Appearance and distribution of two Ca2+-binding proteins during development of the cochlea in the musk shrew

Shigenobu Nomiya, Kazunori Nishizaki, Matti Anniko, Kenji Karita, Teruhiro Ogawa, Yu Masuda

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Abstract

In the developing cochlea of the musk shrew, Suncus murinus, the localization of two Ca2+-binding protein, calbindin and calmodulin, which are thought to play different roles in the nervous system, was examined during gestational and postpartum periods. Calbindin is thought to play a Ca2+ buffering role, while calmodulin activates other proteins. Cochleae from the musk shrews sacrificed from gestational day (GD) 15 to postnatal day (PP) 9 and as adults, were immunohistochemically analyzed. The localization and order of appearance of calmodulin in sensorineural elements were similar to those of calbindin, except for timing of appearance. Calmodulin-staining was recognized first in the spiral ganglion neurons on GD21, followed by the inner hair cells (IHCs) on GD23 and outer hair cells (OHCs) on GD26, while calbindin immunoreactivity in the spiral ganglion neurons on GD19, the IHCs on GD21 and the OHCs on GD23. In hair cells, during development, immunostaining of calbindin and calmodulin was initially seen in the cytoplasm, followed by the cuticular plate. Cytoplasmic staining then decreased in mature hair cells. Non-sensorineural components also showed positivity for both calbindin and calmodulin. The lateral wall of the cochlear duct was positive for calbindin, while the stria vascularis was positive for calmodulin. Immunoreactivity for calbindin was present earlier than that of calmodulin in sensorineural elements, suggesting that in the developing cochlea, calbindin and calmodulin have different functions and that Ca2+ buffering capacity, which is regulated by Ca2+ buffer proteins, such as calbindin, may be required before trigger proteins, such as calmodulin, function.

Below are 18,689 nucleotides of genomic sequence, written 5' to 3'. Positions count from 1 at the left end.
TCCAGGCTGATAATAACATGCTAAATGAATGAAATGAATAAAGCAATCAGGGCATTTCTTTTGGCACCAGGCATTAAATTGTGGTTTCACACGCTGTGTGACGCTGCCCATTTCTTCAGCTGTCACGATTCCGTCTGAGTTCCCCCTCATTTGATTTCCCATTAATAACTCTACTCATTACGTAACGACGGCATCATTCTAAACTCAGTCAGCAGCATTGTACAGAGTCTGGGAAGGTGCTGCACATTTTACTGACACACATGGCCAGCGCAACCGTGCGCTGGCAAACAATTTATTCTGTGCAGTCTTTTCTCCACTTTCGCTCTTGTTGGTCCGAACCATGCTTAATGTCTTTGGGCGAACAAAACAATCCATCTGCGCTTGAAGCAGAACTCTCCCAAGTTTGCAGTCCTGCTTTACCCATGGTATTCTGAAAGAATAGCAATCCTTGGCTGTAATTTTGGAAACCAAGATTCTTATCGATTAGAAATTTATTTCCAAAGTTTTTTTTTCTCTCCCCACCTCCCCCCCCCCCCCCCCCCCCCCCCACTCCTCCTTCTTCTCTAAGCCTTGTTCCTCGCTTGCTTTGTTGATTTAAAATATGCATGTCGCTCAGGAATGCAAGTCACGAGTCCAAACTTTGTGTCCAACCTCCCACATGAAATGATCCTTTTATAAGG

Original languageEnglish
Pages (from-to)7-19
Number of pages13
JournalDevelopmental Brain Research
Volume110
Issue number1
DOIs
Publication statusPublished - Sep 10 1998

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Keywords

  • Ca-binding proteins
  • Calbindin
  • Calmodulin
  • Cochlea
  • Development
  • Immunohistochemistry
  • Suncus

ASJC Scopus subject areas

  • Developmental Biology
  • Developmental Neuroscience

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